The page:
The Australian Petroleum Production and Exploration Association (APPEA), which represents more than 60 exporters and producers, pushed back on Tuesday against possible government intervention in the natural gas markets.
Possible governmental intervention comes as eastern Australia faces gas shortage projections because of the country’s liquified natural gas (LNG) success. Australia, with a liquefaction capacity of 80 million metric tons/year (mmty), recently bypassed Qatar (77 mmty of liquefaction capacity) to become the global LNG leader.
The APPEA made its remarks shortly after Resources Minister Matthew Canavan and Energy Minister Angus Taylor said they would review a range of policies, including gas reservation, pipeline access and price transparency to come up with options by February 2021. If no agreement is reached with the states by then, Canberra plans to develop policies targeting future gas export proposals.
Canavan and Taylor said past approvals of large gas export projects did not adequately consider the impact on the domestic gas market and that the country can’t afford to repeat the past mistakes. The ramp up in LNG production has also caused a three-fold increase in wholesale gas prices on the country’s east coast over the past five years. Higher gas prices have hurt manufacturers’ profits and led to numerous plant closures.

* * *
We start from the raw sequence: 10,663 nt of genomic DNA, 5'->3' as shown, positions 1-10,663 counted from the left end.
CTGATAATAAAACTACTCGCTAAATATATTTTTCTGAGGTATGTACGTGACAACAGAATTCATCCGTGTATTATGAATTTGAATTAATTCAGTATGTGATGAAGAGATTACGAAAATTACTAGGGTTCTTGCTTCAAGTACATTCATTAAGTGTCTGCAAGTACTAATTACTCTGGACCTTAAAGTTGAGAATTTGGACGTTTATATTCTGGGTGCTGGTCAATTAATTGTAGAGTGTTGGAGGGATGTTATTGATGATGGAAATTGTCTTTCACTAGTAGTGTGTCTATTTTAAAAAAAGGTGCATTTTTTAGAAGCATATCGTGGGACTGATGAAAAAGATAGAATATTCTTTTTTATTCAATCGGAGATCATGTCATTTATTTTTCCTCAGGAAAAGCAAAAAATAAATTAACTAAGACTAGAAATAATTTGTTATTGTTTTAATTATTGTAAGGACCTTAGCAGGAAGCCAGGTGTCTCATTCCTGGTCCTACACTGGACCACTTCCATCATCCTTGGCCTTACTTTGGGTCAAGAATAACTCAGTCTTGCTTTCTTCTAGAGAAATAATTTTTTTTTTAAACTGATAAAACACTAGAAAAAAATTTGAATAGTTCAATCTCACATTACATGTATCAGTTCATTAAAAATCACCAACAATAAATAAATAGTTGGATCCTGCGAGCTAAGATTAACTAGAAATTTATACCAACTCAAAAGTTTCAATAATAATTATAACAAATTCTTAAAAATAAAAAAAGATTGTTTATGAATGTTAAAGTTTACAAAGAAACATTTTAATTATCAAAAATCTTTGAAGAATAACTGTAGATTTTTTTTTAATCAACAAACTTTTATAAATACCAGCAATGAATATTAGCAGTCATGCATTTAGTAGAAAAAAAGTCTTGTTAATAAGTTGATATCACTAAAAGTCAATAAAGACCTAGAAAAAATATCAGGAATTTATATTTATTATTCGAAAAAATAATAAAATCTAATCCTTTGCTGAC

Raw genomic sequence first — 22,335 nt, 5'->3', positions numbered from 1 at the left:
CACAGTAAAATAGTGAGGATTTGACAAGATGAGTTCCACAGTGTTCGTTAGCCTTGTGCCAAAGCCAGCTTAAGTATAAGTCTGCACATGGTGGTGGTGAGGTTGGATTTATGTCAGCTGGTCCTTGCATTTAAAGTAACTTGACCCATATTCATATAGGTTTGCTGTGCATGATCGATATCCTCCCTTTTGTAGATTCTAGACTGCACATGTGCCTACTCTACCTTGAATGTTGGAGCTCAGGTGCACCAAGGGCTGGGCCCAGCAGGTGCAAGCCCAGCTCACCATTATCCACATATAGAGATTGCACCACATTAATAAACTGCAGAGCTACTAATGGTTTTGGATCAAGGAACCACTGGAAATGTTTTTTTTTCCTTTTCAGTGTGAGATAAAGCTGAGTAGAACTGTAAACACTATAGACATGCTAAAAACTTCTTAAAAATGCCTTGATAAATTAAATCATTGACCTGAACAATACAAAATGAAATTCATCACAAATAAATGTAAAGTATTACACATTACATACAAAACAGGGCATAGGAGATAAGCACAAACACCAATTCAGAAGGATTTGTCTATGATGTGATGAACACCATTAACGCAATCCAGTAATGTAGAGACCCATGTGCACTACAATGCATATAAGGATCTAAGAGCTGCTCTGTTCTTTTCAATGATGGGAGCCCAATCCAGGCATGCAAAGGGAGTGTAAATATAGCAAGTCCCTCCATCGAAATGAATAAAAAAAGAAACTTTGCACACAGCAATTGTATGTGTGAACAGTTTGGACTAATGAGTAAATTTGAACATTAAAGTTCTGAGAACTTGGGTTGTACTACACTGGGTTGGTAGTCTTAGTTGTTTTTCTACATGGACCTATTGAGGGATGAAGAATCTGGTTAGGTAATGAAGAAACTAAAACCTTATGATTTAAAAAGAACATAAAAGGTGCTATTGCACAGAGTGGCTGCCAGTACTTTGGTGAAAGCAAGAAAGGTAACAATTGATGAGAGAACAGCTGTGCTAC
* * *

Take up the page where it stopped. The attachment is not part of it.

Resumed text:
The APPEA said increased gas supply remains the most pragmatic response to ensuring competitive prices are available. The industry group also warned against unintended consequences of market intervention. “Sensible reforms can improve the efficiency of the gas market and its operation,” said CEO Andrew McConville.
“But market interventions can adversely affect confidence in the oil and gas sector and discourage new market entrants and supply diversity. We will work closely with the government to ensure confidence is restored, not undermined. We have consistently highlighted that while governments may seek to intervene in markets for political purposes, there should be no illusion that intervention is without costs -- not least of which that sovereign risk can adversely affect confidence in the sector.”
McConville said the government was right to highlight that measures already taken, matched by real action from industry, have worked to place downward pressure on gas prices and increase domestic gas supplies.
Although the Australian Competition and Consumer Commission and the Australian Energy Market Operator have stated that there is enough gas supply to meet demand, the APPEA maintains that new resource development is needed to ensure continued supply.